WE have a few generations of kilts in our wardrobe. They were passed on to my brothers and then to me … and then to our son.

If required, I’m sure they could cater for another couple of generations, such is their hardiness.

But maybe the politically correct police will be out and about before then.

Last week, Education Scotland recommended that schoolteachers should ask themselves: “To what extent do the resources in your setting promote diversity and portray members of all ethnic and cultural groups in positive and non-stereotypical ways (for example avoiding showing Scots in kilts or Black children as poor, helpless Africans)?”

The Scottish Government recently awarded a contract to start developing a new anti-racist curriculum to “focus primarily on early years settings, schools and local authorities in Scotland”.

Glasgow-based consultant Hakim Din, a former schools inspector, was given the three-month task. His work will be built on an overview of “good practice” recently published by Scottish Government agency Education Scotland.

In a foreword for the document, SNP education secretary Shirley-Anne Somerville promised a revolution around the teaching of race in our classrooms, calling on schools to be “bold and innovative ... in order that all our children and young people have the opportunity to become the types of citizens that we want to have”.

The document blames Britain for inventing the concept of race to make it “easier ... to downplay the brutality of slavery and colonisation. ‘Other races’ were portrayed as inferior, even subhuman, and in need of ‘help’ from Britain. This system of social categorisation based on race has also resulted in white privilege”.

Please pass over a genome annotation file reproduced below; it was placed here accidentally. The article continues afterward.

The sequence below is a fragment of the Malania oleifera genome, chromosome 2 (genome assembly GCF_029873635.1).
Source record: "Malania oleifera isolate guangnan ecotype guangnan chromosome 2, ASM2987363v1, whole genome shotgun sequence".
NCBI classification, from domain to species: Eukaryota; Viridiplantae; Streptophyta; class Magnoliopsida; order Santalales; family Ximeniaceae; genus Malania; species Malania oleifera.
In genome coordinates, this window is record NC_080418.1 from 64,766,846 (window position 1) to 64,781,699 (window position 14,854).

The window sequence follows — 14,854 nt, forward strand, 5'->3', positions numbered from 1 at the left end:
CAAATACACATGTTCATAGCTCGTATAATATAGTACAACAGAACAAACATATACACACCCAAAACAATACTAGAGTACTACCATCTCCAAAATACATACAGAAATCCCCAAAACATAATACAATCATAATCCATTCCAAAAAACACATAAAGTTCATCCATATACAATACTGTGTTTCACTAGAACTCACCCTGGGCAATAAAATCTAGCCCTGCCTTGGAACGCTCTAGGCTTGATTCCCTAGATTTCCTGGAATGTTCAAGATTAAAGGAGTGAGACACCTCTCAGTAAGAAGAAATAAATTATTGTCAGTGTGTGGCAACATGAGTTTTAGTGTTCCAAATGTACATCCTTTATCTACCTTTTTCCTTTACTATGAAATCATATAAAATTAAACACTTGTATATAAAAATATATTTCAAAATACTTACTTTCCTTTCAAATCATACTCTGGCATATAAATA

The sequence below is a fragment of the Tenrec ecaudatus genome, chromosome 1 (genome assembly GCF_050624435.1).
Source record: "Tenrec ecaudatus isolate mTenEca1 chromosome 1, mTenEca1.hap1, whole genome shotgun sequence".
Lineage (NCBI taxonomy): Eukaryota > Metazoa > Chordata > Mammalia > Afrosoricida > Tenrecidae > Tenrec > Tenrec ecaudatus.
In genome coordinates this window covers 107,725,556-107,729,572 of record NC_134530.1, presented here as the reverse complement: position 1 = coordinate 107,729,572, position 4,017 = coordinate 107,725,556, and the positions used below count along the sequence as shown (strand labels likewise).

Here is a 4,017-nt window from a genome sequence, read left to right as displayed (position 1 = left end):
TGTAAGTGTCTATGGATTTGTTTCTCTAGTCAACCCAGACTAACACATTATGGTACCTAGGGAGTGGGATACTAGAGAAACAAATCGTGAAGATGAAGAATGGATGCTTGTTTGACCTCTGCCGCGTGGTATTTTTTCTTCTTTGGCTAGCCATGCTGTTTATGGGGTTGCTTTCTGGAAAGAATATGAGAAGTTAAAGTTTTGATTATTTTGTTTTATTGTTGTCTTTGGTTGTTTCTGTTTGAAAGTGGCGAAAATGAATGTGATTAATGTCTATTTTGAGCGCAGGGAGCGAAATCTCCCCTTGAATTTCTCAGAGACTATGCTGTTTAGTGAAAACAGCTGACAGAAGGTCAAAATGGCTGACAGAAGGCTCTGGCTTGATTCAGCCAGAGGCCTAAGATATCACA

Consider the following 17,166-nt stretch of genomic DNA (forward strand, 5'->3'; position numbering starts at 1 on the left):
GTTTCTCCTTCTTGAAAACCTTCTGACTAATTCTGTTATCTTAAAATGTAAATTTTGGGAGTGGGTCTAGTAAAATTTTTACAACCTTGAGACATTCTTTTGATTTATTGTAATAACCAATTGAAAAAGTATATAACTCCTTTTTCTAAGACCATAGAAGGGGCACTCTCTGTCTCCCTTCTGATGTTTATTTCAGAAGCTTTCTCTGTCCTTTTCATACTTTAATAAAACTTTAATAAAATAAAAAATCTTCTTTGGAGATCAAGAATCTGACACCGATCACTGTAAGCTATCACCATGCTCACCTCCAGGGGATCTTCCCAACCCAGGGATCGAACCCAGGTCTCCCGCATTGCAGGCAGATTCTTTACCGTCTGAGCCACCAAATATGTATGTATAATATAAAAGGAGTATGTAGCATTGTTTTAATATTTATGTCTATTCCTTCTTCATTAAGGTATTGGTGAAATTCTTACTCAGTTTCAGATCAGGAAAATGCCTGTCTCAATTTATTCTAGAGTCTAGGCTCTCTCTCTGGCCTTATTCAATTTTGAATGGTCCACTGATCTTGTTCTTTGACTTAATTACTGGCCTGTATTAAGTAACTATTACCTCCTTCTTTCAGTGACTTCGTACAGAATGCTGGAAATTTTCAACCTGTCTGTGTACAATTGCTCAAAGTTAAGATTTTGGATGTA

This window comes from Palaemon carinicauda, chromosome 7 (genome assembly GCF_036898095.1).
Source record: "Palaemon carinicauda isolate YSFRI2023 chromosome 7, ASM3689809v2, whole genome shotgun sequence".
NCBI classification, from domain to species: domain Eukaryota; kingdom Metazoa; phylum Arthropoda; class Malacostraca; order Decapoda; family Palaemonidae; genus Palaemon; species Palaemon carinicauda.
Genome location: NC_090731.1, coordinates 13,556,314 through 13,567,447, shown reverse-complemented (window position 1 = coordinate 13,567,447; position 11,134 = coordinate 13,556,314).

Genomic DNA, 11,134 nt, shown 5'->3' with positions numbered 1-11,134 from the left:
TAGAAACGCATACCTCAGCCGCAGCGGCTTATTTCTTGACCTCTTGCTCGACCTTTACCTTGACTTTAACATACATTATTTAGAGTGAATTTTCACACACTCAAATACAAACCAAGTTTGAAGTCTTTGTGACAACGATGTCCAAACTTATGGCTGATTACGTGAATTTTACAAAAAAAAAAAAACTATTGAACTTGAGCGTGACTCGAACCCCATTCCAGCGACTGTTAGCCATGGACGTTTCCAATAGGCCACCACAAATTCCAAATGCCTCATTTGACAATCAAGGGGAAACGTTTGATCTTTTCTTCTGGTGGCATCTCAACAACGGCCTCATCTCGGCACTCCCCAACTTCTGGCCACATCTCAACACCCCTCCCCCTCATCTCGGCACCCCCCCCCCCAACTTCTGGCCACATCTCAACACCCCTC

To correct imbalances, it recommends ways of changing Scots’ perception of the world from the youngest ages: “In Early Level, dolls and figures, dressing up clothes, picture books and wall displays are all ways to normalise diversity.

“Portrayals of diversity should avoid stereotyping groups.”

Moves to tackle racism are, of course, vital and welcomed, and the Scottish Government has insisted teachers would get free rein to follow the Education Scotland guidance or design their own anti-racism lessons.

But surely we can still wear our kilts with pride, comfortable that we are not subverting the attitudes of our children.

Another story emerged last week warning of an impending shortage of kilts this summer due to the wedding backlog.

Bosses at one kilt hire business cautioned that Scotland could “run out of kilts” for hire for the special event.

David Dalrymple, of A1 Kilt Hire, said: “We have never seen such a high level of demand for kilt hire. The pandemic has created a record number of wedding bookings for the summer.”

No shortage of Scots opting for the stereotype look, then.

Meanwhile, if anyone is short of a wee kilt to borrow, do get in touch.